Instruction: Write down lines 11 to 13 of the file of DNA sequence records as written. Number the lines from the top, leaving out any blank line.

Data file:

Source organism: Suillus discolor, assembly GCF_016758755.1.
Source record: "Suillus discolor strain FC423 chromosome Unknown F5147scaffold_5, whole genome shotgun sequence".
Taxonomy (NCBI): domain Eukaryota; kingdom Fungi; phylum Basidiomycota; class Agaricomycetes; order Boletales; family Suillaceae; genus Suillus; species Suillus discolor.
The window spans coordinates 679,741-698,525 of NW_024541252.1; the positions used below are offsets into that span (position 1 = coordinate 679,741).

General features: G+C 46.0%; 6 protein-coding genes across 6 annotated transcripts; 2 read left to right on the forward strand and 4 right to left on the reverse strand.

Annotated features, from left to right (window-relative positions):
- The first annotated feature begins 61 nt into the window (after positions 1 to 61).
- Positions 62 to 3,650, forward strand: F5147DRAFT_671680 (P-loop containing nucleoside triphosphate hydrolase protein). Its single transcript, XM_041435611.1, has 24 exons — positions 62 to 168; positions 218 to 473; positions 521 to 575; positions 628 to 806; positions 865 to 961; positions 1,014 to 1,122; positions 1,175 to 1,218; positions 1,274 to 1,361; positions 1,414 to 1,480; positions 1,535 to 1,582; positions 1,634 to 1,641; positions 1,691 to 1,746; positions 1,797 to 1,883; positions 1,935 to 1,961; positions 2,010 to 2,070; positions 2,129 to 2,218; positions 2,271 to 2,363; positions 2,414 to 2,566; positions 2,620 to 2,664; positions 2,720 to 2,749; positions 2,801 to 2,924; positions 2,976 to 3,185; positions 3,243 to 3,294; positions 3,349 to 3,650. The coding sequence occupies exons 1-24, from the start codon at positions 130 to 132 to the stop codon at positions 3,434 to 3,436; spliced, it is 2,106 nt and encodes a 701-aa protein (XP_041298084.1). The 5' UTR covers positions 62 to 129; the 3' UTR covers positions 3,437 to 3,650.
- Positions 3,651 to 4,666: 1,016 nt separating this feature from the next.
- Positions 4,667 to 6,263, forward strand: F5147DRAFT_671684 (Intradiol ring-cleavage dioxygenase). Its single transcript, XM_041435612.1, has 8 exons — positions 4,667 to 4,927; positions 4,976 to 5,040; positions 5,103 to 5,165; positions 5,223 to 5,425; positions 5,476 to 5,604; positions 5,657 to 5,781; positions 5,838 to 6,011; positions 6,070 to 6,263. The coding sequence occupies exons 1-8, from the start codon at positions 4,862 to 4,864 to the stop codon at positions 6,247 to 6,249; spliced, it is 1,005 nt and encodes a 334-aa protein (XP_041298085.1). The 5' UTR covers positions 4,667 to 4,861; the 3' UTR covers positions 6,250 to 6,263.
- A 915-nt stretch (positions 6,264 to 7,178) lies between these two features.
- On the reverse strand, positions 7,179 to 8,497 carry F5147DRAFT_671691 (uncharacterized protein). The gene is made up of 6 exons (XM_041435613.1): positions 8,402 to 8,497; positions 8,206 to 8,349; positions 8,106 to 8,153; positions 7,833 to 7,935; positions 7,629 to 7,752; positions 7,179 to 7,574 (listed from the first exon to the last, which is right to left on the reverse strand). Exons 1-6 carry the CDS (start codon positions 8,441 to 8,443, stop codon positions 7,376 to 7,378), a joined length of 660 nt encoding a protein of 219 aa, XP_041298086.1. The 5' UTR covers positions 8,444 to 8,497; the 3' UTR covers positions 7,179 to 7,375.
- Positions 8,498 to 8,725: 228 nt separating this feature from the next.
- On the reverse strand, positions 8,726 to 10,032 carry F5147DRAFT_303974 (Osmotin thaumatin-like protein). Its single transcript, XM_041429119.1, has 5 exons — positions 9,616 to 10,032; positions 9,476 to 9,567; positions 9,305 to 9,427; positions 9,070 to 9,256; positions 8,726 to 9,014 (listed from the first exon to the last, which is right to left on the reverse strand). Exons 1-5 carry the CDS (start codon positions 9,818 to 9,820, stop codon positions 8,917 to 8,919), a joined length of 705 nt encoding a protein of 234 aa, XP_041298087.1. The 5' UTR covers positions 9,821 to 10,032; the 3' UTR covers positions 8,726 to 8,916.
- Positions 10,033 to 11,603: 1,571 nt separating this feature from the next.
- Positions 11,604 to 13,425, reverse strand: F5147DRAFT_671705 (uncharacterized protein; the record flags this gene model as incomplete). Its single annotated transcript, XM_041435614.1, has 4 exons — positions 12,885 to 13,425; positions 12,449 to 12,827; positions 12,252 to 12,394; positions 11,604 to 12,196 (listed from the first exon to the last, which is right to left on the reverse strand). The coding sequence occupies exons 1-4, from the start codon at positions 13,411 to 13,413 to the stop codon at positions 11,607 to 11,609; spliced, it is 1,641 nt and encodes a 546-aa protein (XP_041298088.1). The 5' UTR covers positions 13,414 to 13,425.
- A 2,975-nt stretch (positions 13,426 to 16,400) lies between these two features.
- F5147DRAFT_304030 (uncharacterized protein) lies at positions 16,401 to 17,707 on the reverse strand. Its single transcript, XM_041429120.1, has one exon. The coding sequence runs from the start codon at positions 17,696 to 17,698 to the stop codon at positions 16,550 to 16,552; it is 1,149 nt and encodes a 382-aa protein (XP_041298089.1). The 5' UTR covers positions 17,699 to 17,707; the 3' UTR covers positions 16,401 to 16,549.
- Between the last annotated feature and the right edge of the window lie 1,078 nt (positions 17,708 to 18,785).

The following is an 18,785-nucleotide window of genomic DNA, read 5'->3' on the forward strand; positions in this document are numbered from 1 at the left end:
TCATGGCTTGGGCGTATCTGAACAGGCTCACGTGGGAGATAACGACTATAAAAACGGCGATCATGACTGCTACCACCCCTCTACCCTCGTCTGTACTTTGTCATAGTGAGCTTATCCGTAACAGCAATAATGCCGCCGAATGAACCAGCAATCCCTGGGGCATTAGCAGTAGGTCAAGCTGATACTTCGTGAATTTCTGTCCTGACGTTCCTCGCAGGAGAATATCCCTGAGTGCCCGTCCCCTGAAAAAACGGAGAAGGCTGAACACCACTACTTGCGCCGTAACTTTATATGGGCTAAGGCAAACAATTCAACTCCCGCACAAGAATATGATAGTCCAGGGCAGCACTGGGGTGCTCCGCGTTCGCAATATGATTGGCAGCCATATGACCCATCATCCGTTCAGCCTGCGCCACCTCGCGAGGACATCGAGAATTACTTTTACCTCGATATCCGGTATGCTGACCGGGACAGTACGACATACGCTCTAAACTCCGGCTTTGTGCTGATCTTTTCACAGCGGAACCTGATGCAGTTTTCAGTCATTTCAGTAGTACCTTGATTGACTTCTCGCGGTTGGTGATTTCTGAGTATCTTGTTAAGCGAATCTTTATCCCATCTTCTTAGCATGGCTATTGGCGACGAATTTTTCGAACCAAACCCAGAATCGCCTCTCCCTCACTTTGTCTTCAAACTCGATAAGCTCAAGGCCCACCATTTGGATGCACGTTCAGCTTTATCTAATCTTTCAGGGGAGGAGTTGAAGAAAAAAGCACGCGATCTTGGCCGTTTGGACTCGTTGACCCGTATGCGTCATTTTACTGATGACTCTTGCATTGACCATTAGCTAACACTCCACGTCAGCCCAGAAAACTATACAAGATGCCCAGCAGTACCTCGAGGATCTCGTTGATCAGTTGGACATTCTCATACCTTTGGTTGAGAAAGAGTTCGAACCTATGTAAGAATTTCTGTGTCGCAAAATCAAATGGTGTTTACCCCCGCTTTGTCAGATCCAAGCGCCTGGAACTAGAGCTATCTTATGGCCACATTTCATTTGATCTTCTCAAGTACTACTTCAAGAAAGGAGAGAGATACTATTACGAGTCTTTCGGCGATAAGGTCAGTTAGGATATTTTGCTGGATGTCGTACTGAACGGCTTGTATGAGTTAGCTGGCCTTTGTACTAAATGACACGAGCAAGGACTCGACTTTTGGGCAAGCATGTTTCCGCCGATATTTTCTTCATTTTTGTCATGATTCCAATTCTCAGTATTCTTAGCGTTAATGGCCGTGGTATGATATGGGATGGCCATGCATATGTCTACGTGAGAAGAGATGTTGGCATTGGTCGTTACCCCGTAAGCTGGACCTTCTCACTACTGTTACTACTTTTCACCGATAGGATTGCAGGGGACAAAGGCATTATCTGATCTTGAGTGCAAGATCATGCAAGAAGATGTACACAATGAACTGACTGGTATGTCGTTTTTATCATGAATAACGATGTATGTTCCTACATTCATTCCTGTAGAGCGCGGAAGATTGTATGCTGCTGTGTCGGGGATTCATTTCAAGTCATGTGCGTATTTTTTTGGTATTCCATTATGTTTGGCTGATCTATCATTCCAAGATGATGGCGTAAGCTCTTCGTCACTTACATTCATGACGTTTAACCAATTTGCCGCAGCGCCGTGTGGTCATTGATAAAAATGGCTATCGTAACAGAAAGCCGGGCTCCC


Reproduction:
- A 915-nt stretch (positions 6,264 to 7,178) lies between these two features.
- On the reverse strand, positions 7,179 to 8,497 carry F5147DRAFT_671691 (uncharacterized protein). The gene is made up of 6 exons (XM_041435613.1): positions 8,402 to 8,497; positions 8,206 to 8,349; positions 8,106 to 8,153; positions 7,833 to 7,935; positions 7,629 to 7,752; positions 7,179 to 7,574 (listed from the first exon to the last, which is right to left on the reverse strand). Exons 1-6 carry the CDS (start codon positions 8,441 to 8,443, stop codon positions 7,376 to 7,378), a joined length of 660 nt encoding a protein of 219 aa, XP_041298086.1. The 5' UTR covers positions 8,444 to 8,497; the 3' UTR covers positions 7,179 to 7,375.
- Positions 8,498 to 8,725: 228 nt separating this feature from the next.